Since 2014 the Chinese government has been processing the ethnic Uighurs of the Xinjiang Uighur Autonomous Region through opaque “re-education centres”. The majority of international observers are describing this as the biggest mass detention of an ethnic minority since the Holocaust, and many organisations, activists and governments are calling genocide. The Chinese government maintains that these vocational training centres are an effort to fight religious extremist terrorism and to alleviate poverty in Xinjiang; riots, bombings, and knife attacks have been carried out by Uighur separatists of the Turkistan Islamic Party numerous times over the last decade, the UN recognises the Turkistan Islamic Party as a terrorist organisation. However a series of allegations from former detainees living abroad have raised concerns about torture, rape, forced labour, forced marriage, sterilisation and even medical experimentation and organ harvesting in Xinjiang, while academic studies have asserted that Chinese policy is one of cultural eradication. There have also been a number of dissenting views in the media on this issue, with some journalists pushing back against this narrative and questioning the evidence presented to support the claims of genocide.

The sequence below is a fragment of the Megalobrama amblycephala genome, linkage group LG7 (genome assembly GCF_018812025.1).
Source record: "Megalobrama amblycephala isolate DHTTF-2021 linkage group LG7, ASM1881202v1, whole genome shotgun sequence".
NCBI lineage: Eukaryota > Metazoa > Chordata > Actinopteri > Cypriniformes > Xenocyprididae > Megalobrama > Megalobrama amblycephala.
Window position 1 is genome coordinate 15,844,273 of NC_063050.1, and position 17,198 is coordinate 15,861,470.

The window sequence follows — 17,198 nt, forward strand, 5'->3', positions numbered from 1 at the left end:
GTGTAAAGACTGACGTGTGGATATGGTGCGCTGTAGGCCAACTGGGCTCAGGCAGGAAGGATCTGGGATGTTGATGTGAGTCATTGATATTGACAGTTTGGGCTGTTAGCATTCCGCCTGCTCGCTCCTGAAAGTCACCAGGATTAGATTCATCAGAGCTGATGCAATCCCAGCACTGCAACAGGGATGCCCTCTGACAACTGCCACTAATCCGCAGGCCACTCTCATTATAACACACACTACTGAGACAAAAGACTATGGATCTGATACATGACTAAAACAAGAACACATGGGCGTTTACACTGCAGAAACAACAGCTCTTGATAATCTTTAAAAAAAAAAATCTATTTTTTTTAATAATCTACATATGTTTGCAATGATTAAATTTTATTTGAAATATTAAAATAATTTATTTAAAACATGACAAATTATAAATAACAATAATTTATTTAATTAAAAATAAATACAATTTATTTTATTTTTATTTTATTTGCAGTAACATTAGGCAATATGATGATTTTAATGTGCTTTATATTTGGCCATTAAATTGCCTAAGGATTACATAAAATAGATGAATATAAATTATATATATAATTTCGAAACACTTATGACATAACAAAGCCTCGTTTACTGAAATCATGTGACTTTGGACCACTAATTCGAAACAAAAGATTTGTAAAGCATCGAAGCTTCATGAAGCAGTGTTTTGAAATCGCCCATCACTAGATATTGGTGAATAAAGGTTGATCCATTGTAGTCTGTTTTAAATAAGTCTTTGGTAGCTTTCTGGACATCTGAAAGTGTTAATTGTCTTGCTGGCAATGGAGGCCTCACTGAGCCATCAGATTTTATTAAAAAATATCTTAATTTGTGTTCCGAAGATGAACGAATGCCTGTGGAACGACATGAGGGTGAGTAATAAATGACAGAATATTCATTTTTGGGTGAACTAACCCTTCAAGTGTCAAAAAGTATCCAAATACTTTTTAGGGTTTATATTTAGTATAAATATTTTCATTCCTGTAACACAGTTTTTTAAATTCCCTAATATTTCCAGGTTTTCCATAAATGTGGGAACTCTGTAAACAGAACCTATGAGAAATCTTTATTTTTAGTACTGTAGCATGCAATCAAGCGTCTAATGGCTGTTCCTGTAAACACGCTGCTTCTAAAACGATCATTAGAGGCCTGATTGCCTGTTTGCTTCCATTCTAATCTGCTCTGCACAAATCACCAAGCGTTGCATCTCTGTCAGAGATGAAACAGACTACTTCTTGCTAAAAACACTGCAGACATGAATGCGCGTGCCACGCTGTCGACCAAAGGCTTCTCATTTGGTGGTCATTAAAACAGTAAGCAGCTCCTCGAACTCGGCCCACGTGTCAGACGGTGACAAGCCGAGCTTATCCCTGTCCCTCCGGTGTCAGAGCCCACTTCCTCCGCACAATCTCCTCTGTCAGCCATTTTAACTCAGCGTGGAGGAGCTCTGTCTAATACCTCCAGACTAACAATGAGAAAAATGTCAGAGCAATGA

Is China committing genocide in Xinjiang?
Where is the evidence?